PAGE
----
Re: Who will be the US "Big 3" in 2016?

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Hondas employees in the US do not get as good a wage, benefits, including healthcare, or pensions as do GMs employees. Surely you do not believe that
national health coverage will be free, do you? Why do you think gas cost $6 or more in Europe and they have a VAT tax? LOL
mike

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Mike Hunter wrote:

In order to promote good transport systems and it is working
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Excessive taxation slows economic growth. Hence the poor economic growth in Europe, over the past ten years or so, and the high unemployment rates. Free medical is anything but free. Surly you do not want the US to emulate Europe? ;)
mike hunt

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Taxation on petrol has prompted new technology to go away from petrol and thus promoted smaller cars, bigger trains and better economy
US could do well emulating Europe
Europe has been improving a lot its transport system over the last decades and not the least because of controlled taxation by taxing petrol and promoting alternatives
Market economy with lots of interventions by the governments in health care and unemployment benefits has created a very good balance and a strong middle class
The high unemployment rates are mainly in former east areas and results of former centralised controled governments
The production per manhours is much higher in Europe than in the US
The norm is for 6 weeks paid vacations, many countries 35 hour work weeks, not unusual around 50 year pension schemes
The underground economy where people pay each other without letting the government know is also quite high so the overall economy is much better than the official figures show
Unemployed people, people on holidays, medical benefits or pensions are often working and paid with black money giving extra strenght to the economy
The US could learn a lot from Europe but they do not because they think they know it all
Mike Hunter wrote:

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On Thu, 3 Aug 2006 18:34:41 -0400, "Mike Hunter"

Here is a question for you, Mike. What is the second richest country in the world that doesn't have nationalized health care?

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On Thu, 3 Aug 2006 15:08:20 -0400, "Mike Hunter"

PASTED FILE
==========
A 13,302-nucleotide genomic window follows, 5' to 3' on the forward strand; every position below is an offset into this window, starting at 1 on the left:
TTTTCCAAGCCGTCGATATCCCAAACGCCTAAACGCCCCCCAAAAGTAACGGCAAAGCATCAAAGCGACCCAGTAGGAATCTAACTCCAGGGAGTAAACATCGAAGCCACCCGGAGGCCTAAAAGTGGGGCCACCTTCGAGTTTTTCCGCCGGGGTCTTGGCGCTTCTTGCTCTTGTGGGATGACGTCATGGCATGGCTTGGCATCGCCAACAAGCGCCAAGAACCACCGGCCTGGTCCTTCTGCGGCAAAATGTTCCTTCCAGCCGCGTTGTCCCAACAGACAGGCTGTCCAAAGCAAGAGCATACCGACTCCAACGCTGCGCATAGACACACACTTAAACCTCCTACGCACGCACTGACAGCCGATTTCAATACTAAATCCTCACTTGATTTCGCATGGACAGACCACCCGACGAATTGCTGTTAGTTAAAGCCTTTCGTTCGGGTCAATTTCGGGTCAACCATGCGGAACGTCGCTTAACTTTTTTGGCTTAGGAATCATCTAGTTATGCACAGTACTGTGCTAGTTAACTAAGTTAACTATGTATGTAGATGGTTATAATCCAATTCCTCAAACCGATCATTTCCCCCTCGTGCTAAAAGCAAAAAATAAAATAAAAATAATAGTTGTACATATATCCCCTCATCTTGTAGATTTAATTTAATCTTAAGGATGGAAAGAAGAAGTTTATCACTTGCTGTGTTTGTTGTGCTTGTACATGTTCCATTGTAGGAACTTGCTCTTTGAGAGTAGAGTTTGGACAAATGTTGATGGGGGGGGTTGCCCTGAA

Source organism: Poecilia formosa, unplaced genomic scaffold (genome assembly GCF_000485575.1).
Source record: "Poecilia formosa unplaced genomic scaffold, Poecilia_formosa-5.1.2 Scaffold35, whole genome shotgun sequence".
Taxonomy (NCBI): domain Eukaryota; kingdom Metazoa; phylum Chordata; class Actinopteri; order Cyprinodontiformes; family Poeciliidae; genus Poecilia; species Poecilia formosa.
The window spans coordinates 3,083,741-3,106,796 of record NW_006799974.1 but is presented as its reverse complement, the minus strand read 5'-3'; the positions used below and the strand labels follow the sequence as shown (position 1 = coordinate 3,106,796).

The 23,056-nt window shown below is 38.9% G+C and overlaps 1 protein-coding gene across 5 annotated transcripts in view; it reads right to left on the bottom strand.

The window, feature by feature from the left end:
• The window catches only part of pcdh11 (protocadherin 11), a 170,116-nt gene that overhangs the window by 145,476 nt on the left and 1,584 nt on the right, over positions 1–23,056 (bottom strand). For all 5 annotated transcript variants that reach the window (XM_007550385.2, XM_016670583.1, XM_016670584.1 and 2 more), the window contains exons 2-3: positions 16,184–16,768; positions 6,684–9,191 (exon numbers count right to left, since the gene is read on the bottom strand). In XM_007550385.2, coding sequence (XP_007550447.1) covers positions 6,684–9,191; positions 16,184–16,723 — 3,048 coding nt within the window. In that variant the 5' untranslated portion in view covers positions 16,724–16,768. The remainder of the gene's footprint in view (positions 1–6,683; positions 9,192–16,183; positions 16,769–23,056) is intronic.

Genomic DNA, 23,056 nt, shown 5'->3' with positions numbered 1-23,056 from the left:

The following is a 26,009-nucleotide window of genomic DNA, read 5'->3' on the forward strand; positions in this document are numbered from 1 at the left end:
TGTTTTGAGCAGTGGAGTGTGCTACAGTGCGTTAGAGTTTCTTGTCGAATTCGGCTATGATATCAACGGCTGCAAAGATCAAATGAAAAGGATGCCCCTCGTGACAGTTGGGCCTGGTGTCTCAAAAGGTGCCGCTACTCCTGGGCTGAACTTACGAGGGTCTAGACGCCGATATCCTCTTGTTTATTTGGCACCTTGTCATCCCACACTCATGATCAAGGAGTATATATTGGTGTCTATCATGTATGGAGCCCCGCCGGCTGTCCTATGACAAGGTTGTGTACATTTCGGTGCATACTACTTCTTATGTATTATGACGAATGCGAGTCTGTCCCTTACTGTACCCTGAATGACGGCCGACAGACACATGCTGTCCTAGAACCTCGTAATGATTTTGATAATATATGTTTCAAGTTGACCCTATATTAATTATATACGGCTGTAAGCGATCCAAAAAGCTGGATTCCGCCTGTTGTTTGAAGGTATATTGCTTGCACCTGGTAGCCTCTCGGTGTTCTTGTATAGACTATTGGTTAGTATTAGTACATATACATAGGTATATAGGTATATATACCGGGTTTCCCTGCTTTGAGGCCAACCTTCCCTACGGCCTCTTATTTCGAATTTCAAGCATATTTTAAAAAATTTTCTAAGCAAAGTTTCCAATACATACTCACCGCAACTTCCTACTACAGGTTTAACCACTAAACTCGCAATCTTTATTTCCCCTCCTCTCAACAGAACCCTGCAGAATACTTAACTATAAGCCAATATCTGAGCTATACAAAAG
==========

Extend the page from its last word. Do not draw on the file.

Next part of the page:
No, but it costs a lot less than health care in the US and everyone has it.
Why do you think gas cost

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wrote:

Instead of creating a nationwide healthcare system, we oughta shore up the free market healthcare system in several ways. First, we need more MD's and nurses, and this can be done by creating more medical colleges and expanding nursing education programs. Quality of care would go up, and costs would go way down. Supply and demand. There are few spots open in medical schools. The difference in credentials between those getting in and those not getting in are negligable at best. There are many qualified people who can't get into medical school, because there are so few spots open. Also nursing. A family friend is a nursing professor at a university near here. There are way more applicants to the nursing program than spots open in the program -- about 5 to 1. There aren't many spots open (even though there's a huge demand for nurses to the point that some make $50/hour), because there aren't enough nursing instructors (they'd rather make $50/hour as nurses in the hospital rather than $20/hour as nursing instructors at a college). We need to increase funding for nursing instructors so as to train more nurses. Also, we need to cap these huge medical malpractice jury awards. Many times, the awards are lopsided. A few victims get the lion's share of the malpractice dollars available, while others get nothing due to the malpractice insurance co. going bankrupt. Capping awards would lower the huge rates that doctors have to pay. All of these measures WOULD lower medical cost and increase the level of time a physician could spend with their patients, and overall improve the healthcare industry.